Fig. 22. Harvest fly or Cicada, Tibicen rimosa Say. noveboracensis Fitch. Very slightly enlarged. Photograph of specimen taken at Orono, July 31, 1906.


Fig 23. Parasited specimens of young red humped caterpillars attached to apple leaf, and parasites,(Limneria guignardi, Prov.), which emerged from them. Photographed from specimens taken at West Minot, August 29, 1906.

22.) The head and thorax have clearly defined marks of deep orange yellow, along the posterior margin of each abdominal segment is a narrow but distinct line of the same color, and the wings near the body are clouded also with orange. The expanse of wings averaged about 2 and one-half inches. The species was kindly determined by Mr. Heidemann as Tibicen rimosa Say, var: noveboracensis Fitch.

Diamond-back Moth, Plutella cruciferarum, as a Greenhouse Pest. Early in April a complaint came from a greenhouse in Ellsworth of a small green caterpillar which destroyed ten weeks stocks, working on leaves and flowers. Specimens were received with the communication and were bred to the adult stage, part of them proving to be the light form and part the dark form of the Diamond-back. On May 24, a new lot of these larvæ were received from the same source again at work upon the stocks. This species, described with reference to materials bred on stocks in greenhouse, is as follows:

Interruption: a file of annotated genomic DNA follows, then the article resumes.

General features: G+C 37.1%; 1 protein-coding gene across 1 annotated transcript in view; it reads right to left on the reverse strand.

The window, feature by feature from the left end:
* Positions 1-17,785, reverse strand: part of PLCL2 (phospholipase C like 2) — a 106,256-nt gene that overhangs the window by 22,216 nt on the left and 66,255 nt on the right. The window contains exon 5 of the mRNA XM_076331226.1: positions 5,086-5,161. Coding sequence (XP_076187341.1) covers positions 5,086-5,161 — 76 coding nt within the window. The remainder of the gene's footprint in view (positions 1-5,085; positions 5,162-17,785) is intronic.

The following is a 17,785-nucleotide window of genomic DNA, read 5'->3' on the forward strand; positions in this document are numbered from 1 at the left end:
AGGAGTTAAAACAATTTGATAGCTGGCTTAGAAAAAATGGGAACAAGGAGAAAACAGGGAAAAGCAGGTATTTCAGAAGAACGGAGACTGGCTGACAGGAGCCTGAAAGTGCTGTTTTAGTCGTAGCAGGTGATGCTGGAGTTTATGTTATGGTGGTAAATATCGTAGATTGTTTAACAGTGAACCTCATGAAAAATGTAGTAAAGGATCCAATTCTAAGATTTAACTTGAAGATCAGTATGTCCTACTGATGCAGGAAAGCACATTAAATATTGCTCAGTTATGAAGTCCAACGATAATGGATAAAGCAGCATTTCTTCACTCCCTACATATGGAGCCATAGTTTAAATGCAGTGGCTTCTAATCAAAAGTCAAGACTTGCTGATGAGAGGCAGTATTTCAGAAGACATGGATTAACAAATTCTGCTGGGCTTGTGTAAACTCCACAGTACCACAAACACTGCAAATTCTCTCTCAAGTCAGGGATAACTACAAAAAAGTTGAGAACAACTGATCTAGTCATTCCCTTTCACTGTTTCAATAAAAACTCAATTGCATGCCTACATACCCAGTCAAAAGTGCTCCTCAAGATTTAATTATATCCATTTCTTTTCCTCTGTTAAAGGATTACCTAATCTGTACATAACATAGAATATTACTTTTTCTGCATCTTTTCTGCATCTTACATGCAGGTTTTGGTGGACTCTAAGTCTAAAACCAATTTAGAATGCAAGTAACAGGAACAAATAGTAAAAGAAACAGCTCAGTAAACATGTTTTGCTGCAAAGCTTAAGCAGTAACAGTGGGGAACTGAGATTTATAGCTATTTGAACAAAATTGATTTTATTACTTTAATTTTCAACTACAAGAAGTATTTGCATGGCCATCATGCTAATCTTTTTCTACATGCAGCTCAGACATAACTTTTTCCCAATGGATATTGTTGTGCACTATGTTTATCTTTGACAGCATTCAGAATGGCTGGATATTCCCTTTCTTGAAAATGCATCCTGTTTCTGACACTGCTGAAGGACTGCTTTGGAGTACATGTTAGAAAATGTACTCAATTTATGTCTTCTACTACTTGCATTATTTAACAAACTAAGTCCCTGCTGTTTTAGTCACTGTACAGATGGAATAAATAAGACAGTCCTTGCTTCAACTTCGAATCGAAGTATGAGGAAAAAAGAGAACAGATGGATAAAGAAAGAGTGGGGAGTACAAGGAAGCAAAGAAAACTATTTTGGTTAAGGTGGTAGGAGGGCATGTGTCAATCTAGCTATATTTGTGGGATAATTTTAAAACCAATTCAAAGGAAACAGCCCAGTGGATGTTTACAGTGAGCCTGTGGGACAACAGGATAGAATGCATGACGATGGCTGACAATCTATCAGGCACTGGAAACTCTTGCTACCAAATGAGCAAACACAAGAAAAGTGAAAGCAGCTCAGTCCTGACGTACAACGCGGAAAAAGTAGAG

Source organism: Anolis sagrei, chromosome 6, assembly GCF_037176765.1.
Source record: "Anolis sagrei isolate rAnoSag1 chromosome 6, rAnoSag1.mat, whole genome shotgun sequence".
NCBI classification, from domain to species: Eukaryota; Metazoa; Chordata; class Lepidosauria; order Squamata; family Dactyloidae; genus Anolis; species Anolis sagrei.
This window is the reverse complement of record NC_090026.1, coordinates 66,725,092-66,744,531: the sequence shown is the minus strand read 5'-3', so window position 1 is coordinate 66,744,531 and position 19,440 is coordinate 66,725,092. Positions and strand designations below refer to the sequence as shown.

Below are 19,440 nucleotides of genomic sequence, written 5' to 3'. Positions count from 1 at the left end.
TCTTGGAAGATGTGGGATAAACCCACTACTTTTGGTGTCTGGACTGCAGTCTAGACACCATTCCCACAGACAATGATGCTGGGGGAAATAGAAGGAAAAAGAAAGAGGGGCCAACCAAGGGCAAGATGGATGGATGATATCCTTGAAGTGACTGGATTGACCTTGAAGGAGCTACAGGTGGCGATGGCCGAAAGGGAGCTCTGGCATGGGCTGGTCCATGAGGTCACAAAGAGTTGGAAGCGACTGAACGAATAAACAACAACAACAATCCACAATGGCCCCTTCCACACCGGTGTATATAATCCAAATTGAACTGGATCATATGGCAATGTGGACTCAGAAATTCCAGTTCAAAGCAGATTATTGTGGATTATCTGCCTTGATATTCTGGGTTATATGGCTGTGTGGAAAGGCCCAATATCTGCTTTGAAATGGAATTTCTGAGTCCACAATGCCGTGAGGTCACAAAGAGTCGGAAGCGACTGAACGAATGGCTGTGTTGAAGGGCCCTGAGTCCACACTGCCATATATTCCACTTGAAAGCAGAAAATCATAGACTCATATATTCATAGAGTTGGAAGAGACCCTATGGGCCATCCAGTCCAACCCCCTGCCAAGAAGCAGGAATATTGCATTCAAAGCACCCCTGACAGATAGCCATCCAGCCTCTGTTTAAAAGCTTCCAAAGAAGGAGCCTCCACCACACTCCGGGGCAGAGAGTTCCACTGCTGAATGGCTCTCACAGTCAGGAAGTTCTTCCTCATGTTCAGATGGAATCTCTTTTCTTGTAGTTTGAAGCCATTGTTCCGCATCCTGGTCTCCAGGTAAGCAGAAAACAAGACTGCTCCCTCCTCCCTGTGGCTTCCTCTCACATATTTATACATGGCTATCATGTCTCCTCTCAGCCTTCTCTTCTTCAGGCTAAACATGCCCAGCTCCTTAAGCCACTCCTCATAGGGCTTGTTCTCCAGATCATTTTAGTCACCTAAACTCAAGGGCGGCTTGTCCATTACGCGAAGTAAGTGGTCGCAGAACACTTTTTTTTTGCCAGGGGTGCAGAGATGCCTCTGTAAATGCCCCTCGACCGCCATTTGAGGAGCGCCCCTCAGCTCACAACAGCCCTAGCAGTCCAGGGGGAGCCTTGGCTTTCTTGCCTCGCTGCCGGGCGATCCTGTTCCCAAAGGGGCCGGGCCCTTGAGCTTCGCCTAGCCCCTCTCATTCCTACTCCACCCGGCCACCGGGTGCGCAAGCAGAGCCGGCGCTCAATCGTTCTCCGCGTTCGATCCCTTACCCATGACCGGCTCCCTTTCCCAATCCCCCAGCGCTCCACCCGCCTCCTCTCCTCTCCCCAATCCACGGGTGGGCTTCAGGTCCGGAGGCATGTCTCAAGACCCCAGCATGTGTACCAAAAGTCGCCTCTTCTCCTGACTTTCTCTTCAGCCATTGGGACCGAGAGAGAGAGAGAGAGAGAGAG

The caterpillars when full grown are three-eighths of an inch in length. The color is a light green 'with the head concolorous or sometimes shading to yellowish. The median dorsal line is a more vivid green. To the naked eye they appear smooth, but a low power glass reveals stiff dark hairs rising from lighter spots arranged in a regular manner upon the segments, These hairs are most numerous upon the last thoracic segment. The last pair of abdominal pro-legs are extended back horizontally giving the body a forked appearance. The pupal stage is passed within a very delicate white, gauzy cocoon through which the pupa is readily seen. Some of the specimens reared passed but 6 days in the pupal stage.

The perfect insect is a moth expanding about five-eighths of an inch. The fore wing is ash colored with minute dark spots upon it. A yellowish stripe outlined with a dark line extends along the hinder margin in such a manner that when the wings are closed, 3 light colored diamond shaped markings are formed. Both pairs of wings are a uniform gray on the under side. The antennæ are marked with alternate rings of white and dark.